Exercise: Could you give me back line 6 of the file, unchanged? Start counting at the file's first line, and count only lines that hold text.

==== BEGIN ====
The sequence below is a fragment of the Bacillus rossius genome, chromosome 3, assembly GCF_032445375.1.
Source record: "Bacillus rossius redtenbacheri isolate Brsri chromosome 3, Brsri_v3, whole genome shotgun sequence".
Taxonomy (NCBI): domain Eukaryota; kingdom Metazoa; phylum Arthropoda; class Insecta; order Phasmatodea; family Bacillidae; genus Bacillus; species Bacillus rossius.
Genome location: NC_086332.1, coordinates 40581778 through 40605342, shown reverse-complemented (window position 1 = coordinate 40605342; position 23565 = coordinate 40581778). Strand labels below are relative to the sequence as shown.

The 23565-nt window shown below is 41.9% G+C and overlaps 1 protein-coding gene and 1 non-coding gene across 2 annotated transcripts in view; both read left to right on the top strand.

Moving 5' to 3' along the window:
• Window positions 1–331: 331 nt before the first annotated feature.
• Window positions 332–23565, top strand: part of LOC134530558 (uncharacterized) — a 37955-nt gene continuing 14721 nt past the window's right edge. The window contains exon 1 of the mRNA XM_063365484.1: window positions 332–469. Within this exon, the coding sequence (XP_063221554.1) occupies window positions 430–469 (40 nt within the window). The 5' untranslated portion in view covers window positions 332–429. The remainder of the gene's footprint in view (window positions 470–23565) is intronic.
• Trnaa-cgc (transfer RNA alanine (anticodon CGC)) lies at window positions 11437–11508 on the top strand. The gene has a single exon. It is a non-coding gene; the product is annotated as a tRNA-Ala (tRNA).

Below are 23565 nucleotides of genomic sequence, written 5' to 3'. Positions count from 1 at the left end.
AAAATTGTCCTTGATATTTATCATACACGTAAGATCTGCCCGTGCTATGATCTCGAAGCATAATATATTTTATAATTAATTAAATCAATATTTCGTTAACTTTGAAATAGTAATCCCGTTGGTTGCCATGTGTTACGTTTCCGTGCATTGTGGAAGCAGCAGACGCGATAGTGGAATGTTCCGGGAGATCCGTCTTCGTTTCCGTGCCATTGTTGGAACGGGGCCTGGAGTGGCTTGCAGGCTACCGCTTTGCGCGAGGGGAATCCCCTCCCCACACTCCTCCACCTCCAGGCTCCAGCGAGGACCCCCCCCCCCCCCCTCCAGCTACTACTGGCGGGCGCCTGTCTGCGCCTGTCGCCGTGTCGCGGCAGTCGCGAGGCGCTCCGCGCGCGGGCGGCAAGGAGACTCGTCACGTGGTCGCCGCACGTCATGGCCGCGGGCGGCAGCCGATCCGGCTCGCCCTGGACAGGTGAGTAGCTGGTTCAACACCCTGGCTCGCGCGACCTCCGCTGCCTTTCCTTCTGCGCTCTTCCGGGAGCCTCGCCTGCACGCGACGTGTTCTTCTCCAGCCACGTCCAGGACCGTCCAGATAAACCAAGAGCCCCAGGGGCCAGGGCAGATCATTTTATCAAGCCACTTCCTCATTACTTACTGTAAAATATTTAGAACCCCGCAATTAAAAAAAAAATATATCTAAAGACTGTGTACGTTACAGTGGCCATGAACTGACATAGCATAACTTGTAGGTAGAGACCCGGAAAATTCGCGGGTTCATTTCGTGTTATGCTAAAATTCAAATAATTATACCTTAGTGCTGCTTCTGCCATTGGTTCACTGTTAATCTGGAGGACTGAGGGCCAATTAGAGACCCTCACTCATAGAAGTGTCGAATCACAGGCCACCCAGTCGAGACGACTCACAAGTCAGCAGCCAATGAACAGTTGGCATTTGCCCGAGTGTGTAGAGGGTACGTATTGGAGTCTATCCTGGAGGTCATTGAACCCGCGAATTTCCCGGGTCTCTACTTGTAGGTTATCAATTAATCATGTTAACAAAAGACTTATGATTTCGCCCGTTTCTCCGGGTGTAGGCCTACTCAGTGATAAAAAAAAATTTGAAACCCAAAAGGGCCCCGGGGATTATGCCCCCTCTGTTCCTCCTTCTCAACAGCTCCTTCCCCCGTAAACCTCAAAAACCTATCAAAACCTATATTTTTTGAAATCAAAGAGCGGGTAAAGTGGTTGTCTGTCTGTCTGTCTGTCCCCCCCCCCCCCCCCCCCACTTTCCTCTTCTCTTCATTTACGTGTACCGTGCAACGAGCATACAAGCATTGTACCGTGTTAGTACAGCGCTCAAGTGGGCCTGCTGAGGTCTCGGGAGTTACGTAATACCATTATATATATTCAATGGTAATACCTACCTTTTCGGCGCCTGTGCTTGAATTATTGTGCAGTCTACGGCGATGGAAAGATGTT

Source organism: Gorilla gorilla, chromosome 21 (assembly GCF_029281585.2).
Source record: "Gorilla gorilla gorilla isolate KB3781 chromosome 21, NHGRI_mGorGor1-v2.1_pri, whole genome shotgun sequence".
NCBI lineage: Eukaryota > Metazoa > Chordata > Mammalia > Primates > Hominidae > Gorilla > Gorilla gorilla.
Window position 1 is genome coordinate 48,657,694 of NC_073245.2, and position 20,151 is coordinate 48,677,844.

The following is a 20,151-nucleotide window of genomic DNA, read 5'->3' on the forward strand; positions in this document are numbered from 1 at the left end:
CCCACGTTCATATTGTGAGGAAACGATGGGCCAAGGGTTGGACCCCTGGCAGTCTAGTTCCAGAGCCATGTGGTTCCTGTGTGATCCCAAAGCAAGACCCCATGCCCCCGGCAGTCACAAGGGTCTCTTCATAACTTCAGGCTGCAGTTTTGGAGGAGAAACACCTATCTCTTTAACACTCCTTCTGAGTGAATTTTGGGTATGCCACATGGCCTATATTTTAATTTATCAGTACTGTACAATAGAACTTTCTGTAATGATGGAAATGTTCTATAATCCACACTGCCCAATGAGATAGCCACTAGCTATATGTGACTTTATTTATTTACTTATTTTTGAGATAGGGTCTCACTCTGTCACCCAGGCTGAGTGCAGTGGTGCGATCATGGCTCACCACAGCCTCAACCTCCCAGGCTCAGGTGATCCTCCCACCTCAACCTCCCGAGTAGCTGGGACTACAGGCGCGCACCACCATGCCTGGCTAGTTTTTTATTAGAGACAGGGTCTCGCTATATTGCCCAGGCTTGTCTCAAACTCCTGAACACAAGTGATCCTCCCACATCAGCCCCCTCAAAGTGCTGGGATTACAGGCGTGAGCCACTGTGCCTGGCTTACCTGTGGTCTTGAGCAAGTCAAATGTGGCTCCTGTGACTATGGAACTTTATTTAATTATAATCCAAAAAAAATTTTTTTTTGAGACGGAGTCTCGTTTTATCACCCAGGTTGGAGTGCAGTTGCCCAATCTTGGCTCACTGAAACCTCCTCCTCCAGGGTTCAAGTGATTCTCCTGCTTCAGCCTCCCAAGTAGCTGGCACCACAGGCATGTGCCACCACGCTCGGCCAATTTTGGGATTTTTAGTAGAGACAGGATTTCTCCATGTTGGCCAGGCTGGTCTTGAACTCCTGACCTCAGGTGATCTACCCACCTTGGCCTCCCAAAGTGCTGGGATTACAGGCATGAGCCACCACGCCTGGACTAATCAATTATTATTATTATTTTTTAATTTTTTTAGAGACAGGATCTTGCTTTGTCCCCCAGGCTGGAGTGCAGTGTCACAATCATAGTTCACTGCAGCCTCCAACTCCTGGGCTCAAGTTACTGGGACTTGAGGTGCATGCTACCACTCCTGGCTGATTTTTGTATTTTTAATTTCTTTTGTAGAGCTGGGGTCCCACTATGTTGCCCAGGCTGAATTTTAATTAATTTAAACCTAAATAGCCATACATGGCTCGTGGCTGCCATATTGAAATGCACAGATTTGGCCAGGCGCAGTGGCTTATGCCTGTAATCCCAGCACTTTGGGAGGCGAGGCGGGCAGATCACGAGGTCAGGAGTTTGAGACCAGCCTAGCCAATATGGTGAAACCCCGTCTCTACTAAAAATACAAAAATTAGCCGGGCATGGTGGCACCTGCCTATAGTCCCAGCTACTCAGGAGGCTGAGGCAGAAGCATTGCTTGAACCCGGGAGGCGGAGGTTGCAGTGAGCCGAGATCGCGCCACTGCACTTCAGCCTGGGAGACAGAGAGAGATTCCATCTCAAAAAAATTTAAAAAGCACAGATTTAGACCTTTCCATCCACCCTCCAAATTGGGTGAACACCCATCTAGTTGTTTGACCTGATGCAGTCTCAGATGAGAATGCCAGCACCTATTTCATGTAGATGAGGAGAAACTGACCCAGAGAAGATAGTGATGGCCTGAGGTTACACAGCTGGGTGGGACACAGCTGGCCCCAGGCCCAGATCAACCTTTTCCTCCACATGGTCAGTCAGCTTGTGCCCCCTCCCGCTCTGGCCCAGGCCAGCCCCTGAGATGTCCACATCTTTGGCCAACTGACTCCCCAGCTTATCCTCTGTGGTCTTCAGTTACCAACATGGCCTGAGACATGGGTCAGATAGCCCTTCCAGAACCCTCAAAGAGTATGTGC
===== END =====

Moving 5' to 3' along the window: